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plotext plots data directly on terminal

Project description

example

plotext plots directly on terminal, it has no dependencies and the syntax is very similar to matplotlib.

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Installation

In windows use:

pip install plotext --upgrade

and in Linux, it is recommended:

sudo -H pip install plotext --upgrade

Scatter Plot

Here is a basic example of a scatter plot:

import plotext as plt
y = [1, 5, 3, 8, 4, 9, 0, 5]
plt.scatter(y)
plt.show()

which prints this on terminal: example

Note that you could also pass both the x and y coordinates to the scatter function using plt.scatter(x, y).

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Line Plot

For a line plot use the the plot function instead:

import plotext as plt
y = [1, 5, 3, 8, 4, 9, 0, 5]
plt.plot(y)
plt.show()

example

Note that you could also pass both the x and y coordinates to the plot function using plt.plot(x, y).

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Multiple Data

Multiple data sets can be plotted using consecutive scatter or plot functions. Here is a basic example:

import plotext as plt
y = [1, 5, 3, 8, 4, 9, 0, 5]
plt.plot(y, label = "lines")
plt.scatter(y, label = "points", point_color = "red")
plt.show()

example

  • Using the label parameter inside the plotting calls, a legend is automatically added in the upper left corner of the plot.
  • The function plt.legend() provides an alternative way to set all the plot labels. Here is an equivalent version of the previous example:
import plotext as plt
y = [1, 5, 3, 8, 4, 9, 0, 5]
plt.plot(y)
plt.scatter(y)
plt.legend(["lines", "points"])
plt.show()
  • Note: two signals with same label, will be shown in the legend separatelly.

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Histogram Plot

For a histogram plot use the the hist function. Here is an example:

import plotext as plt
import random
data = [random.gauss(0, 1) for el in range(50000)]
data2 = [random.gauss(3, 1) for el in range(50000)]
plt.clp()
bins = 60
plt.hist(data, bins, label="mean 0")
plt.hist(data2, bins, label="mean 3")
plt.title("Histogram plot")
plt.xlabel("data bin")
plt.ylabel("frequency")
plt.figsize(100, 30)
plt.show()

example

Here are the parameters of the hist function:

  • bins defines the number of equal-width bins in the range (default 10).
  • bar_marker sets the marker used to identify each bar plotted (default █).
  • bar_color sets the color of the bars.
  • If fill is True (as by default), the entire bars are plotted (including their body), otherwise only their top.
  • label sets the label of the current data set, which will appear in the legend at the top left of the plot.
  • orientation sets the orientation of the bars, either vertical or horizontal.

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Plot Limits

The plot limits are set automatically, to set them manually you can use the following functions - to be placed after the plotting calls and before show():

  • plt.xlim(xmin, xmax) sets the minimum and maximum limits of the plot on the x axis. It requires a list of two numbers, where the first xmin sets the left (minimum) limit and the second xmax the right (maximum) limit. If one or both values are not provided, they are calculated automatically.
  • plt.ylim(ymin, ymax) is the equivalent of plt.xlim() but for the y axis.

Here is a coded example:

import plotext as plt
import numpy as np

l = 1000
x = np.arange(l)
n = 2
f = n * 2 * np.pi / l
y = np.sin(f * x)

plt.scatter(x, y)
plt.xlim(x[0] - 100, x[-1] + 100)
plt.ylim(-1.2, 1.2)
plt.figsize(100, 30)
plt.show()

example Table of Contents

Data Ticks

You can change the numerical ticks on both axes with the following three functions - to be placed after the plotting calls and before show():

  • plt.ticks(xnum, ynum) sets xnum number of ticks on the x axis and ynum number of ticks on the y axis respectivelly.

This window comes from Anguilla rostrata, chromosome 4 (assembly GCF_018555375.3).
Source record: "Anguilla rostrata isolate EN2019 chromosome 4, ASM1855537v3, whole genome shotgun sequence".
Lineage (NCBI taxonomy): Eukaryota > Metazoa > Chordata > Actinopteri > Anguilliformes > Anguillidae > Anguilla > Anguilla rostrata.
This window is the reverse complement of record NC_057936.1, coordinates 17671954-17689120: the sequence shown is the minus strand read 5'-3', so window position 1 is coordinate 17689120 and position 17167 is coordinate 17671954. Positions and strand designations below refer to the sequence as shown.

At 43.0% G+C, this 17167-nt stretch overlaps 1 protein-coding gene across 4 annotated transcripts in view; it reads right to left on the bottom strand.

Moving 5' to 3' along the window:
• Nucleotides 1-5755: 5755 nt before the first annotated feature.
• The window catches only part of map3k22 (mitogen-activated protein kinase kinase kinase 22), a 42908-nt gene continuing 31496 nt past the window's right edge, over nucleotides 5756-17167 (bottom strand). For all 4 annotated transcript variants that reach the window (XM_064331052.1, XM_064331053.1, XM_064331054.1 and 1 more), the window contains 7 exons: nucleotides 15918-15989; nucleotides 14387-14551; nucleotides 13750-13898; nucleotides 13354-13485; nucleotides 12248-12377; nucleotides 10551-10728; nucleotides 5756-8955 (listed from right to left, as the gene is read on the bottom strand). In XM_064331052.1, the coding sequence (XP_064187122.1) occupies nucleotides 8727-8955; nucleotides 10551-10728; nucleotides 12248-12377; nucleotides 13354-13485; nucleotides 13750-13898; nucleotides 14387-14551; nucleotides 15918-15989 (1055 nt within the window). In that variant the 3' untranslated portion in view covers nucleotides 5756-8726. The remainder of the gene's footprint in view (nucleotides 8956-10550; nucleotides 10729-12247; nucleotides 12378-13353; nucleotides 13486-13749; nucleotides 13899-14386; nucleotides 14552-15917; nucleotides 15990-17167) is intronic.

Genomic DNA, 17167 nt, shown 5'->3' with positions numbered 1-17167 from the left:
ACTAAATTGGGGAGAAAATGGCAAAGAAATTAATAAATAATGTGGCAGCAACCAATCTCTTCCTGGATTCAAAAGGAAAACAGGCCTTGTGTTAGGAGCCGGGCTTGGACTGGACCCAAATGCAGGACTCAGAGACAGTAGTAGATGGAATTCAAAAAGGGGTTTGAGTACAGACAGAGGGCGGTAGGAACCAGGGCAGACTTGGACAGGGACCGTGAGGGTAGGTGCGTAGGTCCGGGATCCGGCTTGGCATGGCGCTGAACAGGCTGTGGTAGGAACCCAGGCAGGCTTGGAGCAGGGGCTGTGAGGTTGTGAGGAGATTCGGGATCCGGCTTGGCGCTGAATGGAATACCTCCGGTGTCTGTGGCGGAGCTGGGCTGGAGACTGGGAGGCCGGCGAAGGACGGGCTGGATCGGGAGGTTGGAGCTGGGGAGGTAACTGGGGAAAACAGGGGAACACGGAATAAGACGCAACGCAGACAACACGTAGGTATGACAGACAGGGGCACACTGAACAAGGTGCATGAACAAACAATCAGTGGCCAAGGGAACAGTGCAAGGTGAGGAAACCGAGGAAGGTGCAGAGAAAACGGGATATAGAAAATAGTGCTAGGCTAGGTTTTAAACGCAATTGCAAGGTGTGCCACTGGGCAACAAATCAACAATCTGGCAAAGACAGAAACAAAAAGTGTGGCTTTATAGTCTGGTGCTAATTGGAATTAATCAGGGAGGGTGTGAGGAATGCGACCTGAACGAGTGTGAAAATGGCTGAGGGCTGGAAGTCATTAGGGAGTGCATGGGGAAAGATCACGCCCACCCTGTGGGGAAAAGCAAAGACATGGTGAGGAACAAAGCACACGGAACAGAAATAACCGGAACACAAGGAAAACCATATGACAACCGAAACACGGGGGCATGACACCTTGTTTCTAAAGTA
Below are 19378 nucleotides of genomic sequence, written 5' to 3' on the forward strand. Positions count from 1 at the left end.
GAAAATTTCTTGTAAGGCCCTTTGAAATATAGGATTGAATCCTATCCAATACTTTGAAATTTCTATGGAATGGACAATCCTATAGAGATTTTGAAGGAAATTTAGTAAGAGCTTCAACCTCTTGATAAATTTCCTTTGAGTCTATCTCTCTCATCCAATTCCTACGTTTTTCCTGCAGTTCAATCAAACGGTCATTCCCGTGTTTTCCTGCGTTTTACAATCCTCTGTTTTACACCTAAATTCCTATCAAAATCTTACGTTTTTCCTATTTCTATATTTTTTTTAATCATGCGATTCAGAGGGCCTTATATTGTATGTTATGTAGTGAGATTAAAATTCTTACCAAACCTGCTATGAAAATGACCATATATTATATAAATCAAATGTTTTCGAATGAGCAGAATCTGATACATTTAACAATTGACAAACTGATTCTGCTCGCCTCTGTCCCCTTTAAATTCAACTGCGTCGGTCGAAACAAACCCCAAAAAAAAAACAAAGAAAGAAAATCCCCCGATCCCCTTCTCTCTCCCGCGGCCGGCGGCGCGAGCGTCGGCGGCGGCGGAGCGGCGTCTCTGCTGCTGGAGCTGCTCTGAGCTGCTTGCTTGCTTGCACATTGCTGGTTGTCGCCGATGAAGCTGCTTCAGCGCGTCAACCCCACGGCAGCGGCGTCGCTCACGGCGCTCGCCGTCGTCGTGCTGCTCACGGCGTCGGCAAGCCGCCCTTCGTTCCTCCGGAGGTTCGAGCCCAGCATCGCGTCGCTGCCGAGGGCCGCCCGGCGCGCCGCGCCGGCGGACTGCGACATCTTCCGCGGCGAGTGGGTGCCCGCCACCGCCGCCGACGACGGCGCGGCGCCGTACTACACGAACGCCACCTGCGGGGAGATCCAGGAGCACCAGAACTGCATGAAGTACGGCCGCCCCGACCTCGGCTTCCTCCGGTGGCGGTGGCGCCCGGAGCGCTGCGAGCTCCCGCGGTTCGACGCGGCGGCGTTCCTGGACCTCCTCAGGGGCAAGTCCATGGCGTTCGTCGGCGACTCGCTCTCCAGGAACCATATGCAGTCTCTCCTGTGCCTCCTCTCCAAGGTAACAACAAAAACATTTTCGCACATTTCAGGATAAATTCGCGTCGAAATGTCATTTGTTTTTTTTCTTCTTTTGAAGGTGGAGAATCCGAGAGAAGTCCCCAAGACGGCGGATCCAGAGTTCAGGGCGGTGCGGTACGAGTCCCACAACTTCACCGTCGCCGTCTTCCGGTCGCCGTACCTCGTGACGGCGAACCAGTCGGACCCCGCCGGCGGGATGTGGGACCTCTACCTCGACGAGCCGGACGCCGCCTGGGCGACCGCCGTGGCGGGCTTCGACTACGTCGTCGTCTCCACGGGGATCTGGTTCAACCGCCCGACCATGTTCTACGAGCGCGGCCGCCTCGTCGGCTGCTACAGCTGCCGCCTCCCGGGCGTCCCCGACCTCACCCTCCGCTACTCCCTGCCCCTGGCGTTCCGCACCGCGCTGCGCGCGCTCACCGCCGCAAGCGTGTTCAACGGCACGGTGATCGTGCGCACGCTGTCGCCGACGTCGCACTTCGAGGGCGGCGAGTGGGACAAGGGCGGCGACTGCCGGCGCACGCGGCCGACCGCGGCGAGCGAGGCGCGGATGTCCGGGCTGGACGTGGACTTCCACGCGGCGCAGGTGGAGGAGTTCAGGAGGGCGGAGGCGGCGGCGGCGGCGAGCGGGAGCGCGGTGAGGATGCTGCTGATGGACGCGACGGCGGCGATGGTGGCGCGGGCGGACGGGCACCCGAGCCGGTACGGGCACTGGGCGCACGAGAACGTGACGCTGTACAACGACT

• plt.xticks(ticks, labels) manually sets the x ticks to the list of labels at the list of coordinates provided in ticks. If only one list is provided (ticks), the labels will correspond to the coordinates.
  • plt.yticks(ticks, labels) is the equivalent of plt.xticks() but for the y axis.

Here is a coded example:

import plotext as plt
import numpy as np

l = 1000
x = np.arange(l)
n = 2
f = n * 2 * np.pi / l
y1 = np.sin(f * x)
y2 = y1 * np.exp(-0.25 * f * x)
xticks = np.arange(0, l + l / (2 * n), l / (2 * n))
xlabels = [str(i) + "π" for i in range(2 * n + 1)]
plt.scatter(x, y1, label = "periodic signal")
plt.scatter(x, y2, label = "decaying signal")
plt.figsize(100, 30)
plt.ticks(0, 7)
plt.xticks(xticks, xlabels)
plt.show()

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Plot Aspect

You can personalize the plot aspect in many ways. You could use the following parameters - to be placed inside the scatter or plot calls:

  • point_marker = marker sets the marker used to identify each data point to the specified character. For example plt.scatter(data, point_marker = "x"). An integer value (up to 9) can also be provided to access special characters.
  • line_marker = marker sets the marker, used to identify the lines between consecutive points, to the specified character. For example plt.plot(data, line_marker = "x"). An integer value (up to 9) can also be provided to access special characters.
  • point_color = color sets the color of point_marker on the plot.
  • line_color = color sets the color of line_marker on the plot.
  • fillx = True fills the area between the data and the x axis with data points (if used inside scatter) or line points (if used inside plot). For example: plt.plot(data, fillx = True). By default fillx = False
  • filly = True fills the area between the data and the y axis with data points (if used inside scatter) or line points (if used inside plot). For example: plt.plot(data, filly = True). By default filly = False

You could also use the following functions - to be placed after the plotting calls and before show():

  • plt.figsize(width, height) sets the width and height of the plot to the desired values in terms of number of characters and characters rows on terminal. Note that the plot automatically extends to fill the entire terminal: use this function in order to reduce this size. Note also that the plot dimensions have a minimum value, dependent on the presence of axes, ticks, title etc; the plot dimensions will be set to the minimum value if a smaller size is provided.
  • plt.width(width) changes the figure width alone.